But that’s only the least harmful thing that can happen. The worst can be a lot worse. When young man decides to change the world, to start a revolution, to do whatever he thinks should be done, he also goes after it with the same single-minded zeal that someone working towards a million dollars does. To achieve his goal he must become consumed by it and in the process, he will inevitably lose perspective. His goal becomes his life mission and without it he is nothing. He become deliberately blind to anything that might be wrong, hurtful or dangerous about his goal and he continues towards it, high on “flow” and endorphins, satisfying himself with the idea that he is changing the world, even reaching the conclusion that the ends justify the means, his noble goal will justify what it took to get there.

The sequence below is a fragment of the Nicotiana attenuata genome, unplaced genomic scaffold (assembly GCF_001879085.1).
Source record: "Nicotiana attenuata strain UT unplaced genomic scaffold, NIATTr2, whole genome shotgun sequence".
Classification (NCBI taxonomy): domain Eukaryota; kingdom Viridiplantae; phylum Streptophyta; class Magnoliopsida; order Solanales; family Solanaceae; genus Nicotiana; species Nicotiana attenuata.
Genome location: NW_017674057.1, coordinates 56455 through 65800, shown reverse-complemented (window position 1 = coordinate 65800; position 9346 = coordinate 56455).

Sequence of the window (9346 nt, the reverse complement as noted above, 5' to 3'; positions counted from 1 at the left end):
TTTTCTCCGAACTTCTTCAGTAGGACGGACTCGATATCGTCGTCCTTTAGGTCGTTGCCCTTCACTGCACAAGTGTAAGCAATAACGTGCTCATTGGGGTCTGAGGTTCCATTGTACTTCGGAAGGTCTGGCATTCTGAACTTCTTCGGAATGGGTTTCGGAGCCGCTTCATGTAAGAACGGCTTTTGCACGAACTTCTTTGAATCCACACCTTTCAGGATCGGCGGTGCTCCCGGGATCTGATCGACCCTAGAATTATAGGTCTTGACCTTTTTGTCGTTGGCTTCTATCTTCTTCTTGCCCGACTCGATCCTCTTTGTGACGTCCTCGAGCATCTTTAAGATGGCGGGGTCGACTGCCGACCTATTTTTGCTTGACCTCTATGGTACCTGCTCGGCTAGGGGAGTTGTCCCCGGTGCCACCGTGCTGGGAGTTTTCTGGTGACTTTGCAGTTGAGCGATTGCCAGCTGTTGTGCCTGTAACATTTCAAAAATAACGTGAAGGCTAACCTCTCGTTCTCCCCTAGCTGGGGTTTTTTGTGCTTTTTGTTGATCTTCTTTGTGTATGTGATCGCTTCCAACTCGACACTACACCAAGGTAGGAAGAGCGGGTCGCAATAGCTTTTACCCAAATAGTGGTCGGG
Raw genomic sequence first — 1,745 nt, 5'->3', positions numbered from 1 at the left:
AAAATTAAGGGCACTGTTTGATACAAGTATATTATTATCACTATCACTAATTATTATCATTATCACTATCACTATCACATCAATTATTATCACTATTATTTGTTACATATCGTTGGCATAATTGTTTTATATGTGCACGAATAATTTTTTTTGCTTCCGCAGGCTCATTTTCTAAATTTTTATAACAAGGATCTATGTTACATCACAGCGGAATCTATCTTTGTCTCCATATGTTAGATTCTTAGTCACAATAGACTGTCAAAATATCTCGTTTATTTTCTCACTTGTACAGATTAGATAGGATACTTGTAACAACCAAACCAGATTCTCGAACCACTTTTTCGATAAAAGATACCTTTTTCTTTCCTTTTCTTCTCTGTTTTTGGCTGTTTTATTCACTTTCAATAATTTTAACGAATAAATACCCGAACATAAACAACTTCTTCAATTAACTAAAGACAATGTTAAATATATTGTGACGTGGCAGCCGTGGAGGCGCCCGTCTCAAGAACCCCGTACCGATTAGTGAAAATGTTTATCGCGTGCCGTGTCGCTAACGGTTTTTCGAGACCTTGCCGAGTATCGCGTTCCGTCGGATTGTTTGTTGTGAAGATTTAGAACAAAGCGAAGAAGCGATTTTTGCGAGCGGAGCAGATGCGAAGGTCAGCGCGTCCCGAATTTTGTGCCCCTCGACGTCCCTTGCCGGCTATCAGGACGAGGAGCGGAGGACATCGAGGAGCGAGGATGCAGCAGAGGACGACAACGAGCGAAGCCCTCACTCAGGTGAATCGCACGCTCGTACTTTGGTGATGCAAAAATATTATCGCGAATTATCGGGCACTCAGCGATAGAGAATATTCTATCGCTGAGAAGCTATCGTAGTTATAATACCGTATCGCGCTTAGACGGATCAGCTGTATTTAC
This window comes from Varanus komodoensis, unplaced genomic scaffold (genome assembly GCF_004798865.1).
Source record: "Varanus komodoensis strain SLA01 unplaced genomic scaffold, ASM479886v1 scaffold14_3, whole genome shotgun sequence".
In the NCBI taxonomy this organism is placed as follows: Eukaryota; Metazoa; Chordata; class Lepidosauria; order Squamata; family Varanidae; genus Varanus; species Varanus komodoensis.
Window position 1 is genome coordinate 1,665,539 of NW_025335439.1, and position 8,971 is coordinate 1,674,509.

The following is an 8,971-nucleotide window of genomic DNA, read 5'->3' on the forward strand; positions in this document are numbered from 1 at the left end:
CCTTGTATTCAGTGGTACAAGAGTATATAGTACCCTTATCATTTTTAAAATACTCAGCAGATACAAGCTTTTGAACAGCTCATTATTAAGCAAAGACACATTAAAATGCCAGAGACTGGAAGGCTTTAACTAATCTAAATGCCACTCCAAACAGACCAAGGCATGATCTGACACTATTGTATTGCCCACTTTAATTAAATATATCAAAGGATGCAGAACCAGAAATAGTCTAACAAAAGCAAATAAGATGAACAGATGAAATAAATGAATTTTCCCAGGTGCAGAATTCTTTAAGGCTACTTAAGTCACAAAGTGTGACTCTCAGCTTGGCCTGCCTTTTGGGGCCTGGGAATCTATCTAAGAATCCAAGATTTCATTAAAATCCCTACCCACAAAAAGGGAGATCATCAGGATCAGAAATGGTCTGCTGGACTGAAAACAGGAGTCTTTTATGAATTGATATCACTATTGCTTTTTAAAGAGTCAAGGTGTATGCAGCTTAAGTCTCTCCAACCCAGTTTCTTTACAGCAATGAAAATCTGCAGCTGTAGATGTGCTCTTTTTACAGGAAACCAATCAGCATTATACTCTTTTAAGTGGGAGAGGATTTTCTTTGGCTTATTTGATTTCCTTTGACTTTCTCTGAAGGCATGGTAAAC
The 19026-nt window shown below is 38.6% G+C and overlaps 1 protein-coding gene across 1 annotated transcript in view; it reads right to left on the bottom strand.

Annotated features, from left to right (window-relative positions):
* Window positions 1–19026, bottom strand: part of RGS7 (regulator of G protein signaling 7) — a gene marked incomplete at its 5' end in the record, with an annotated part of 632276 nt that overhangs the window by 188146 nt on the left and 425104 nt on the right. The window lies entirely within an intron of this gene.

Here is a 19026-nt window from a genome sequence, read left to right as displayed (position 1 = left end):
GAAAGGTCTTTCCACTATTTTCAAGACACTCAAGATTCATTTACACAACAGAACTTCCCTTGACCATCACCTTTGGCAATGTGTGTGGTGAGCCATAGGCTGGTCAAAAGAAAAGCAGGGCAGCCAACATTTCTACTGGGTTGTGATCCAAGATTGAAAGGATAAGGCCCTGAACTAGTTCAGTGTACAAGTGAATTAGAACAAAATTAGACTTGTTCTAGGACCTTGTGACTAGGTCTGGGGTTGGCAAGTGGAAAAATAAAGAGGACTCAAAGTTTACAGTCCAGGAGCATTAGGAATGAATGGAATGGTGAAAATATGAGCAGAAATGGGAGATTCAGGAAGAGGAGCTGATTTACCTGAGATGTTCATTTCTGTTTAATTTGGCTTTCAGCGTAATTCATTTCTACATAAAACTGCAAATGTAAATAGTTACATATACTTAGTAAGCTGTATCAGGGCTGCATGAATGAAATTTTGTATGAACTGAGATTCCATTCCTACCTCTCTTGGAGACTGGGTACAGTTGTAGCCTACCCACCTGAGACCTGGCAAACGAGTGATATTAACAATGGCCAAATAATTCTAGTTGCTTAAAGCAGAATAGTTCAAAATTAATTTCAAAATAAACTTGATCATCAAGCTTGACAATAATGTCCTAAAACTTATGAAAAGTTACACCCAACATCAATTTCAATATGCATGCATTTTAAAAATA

It is in this state of mind that leaders have destroyed entire nations, oblivious to everything around them except the vision at the end of the tunnel. Having taken no time to introspect, to re-evaluate, to question themselves, to adapt, to diversify their lives, to cultivate wisdom along the way, to maintain the kind of leisure and pastimes and relationships and idleness that cultivate a wider and wiser perspective of life, they become consumed with their vision, and it becomes their very reason to exist.